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One in five apps send passwords as clear text: Symantec

One in five apps send passwords as clear text: Symantec

Latest research by security vendor also finds few apps have solid privacy policies.

A recent study by Symantec has found one in five (20 per cent) mobile apps transmit passwords in plain text.

Symantec technology strategist, Mark Shaw, said this level of lax security uncovered in the How Safe is Your Quantified-self? whitepaper is “almost unforgivable” in today’s world.

“We’re not just taking about the lax security of the devices, but that around systems,” he said.

“It's how they connect to applications on smartphones and, in many cases, send data up to the service provider in the Cloud.”

The whitepaper also found the average number of unique domains contacted by a single app was five, with some contacting up to 14.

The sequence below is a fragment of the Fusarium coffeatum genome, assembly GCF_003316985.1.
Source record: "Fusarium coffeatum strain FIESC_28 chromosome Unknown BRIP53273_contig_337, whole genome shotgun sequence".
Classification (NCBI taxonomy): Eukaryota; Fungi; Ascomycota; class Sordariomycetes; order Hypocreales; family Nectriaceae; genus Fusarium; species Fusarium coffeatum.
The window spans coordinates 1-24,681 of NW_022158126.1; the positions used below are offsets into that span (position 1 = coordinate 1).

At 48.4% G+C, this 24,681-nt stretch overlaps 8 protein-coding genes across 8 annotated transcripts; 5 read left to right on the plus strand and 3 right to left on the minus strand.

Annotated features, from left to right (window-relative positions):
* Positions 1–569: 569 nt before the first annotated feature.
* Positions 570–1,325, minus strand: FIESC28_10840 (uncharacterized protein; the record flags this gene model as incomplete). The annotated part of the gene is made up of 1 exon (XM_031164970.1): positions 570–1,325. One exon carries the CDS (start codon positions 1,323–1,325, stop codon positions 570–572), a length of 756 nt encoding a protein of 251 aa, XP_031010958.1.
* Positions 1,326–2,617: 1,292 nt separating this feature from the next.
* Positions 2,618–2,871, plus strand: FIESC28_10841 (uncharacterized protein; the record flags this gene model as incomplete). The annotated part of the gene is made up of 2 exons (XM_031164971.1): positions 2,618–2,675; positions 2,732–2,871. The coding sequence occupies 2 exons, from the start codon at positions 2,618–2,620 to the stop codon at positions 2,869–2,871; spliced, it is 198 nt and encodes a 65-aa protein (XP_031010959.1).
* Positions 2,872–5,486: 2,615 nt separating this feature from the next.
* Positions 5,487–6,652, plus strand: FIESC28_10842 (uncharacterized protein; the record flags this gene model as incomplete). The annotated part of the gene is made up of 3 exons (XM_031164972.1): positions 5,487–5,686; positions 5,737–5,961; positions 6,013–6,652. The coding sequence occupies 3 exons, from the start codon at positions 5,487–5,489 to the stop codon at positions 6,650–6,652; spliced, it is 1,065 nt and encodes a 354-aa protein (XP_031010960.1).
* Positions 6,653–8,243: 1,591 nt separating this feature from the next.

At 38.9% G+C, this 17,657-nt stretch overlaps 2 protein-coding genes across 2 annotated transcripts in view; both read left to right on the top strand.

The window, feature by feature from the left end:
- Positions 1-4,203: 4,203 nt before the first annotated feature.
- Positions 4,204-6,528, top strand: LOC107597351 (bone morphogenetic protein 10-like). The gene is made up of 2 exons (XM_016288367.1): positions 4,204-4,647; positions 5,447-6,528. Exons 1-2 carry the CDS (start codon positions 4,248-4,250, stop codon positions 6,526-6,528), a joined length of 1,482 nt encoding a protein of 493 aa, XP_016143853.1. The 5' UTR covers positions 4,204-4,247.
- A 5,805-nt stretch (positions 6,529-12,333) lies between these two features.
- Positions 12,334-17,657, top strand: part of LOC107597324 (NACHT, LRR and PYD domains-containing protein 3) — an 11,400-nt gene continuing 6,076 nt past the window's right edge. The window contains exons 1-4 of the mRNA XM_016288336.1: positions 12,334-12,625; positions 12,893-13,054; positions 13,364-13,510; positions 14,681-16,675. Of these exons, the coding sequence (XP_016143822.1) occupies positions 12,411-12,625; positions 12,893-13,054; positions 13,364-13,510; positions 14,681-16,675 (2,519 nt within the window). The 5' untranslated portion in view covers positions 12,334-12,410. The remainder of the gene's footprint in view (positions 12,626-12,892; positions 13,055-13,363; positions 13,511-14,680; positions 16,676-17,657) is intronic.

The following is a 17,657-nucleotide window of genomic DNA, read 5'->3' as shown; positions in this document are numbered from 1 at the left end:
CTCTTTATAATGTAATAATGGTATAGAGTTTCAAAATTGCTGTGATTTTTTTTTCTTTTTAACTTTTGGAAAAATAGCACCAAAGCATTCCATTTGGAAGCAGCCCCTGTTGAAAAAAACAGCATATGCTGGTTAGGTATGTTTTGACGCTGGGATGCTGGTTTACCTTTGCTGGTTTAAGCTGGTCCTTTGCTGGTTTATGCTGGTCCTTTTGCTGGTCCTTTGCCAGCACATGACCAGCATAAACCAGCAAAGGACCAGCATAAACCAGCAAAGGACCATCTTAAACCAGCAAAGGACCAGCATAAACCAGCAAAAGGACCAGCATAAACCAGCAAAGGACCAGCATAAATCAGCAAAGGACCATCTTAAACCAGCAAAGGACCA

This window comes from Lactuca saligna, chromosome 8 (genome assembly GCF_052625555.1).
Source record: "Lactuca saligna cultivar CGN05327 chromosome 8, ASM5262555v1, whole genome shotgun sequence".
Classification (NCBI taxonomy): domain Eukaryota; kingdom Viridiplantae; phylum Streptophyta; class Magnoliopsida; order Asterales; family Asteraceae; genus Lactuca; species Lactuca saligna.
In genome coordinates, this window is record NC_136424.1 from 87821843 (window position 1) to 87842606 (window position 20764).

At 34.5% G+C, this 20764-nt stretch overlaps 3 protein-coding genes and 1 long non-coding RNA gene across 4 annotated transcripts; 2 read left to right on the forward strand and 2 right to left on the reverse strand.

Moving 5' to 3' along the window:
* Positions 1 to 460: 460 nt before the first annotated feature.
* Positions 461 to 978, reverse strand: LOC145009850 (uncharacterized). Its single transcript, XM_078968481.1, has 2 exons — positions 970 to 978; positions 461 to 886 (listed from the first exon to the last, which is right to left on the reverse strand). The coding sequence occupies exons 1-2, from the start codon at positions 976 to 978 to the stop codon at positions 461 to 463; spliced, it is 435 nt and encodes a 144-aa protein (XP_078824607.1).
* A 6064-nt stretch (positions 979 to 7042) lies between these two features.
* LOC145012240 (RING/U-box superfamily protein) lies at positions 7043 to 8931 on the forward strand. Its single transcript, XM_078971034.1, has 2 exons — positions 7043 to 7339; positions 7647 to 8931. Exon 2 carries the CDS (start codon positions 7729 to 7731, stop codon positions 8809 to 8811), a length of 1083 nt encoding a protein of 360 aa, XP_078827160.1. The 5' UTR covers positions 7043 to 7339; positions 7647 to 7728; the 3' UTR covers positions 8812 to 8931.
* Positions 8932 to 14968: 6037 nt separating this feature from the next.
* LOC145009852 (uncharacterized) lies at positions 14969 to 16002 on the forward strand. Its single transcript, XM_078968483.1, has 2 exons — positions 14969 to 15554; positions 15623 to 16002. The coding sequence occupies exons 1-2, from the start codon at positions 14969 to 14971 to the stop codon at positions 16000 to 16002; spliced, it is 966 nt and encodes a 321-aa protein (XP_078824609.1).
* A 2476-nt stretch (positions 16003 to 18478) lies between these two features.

Shaw admits the result is quite high, as he would only expect an application to communicate with two or three services, with one of those being the application provider.

Forsaking privacy

Another key finding the report was that 52 per cent of apps did not make privacy policies available.

Shaw said this is another example of lax security and lack of due diligence by the application provider.

“The speed of developers getting into the market means they haven’t crossed the t’s and dotted the i’s in many cases,” he said.

Privacy laws up to now have focused on personal identifiable information such as name, date of birth, or tax file number, but Shaw is seeing new types of data come through.

“It is just as important, as it can be associated and create even more of a profile for the user,” he said.

Patrick Budmar covers consumer and enterprise technology breaking news for IDG Communications. Follow Patrick on Twitter at @patrick_budmar.


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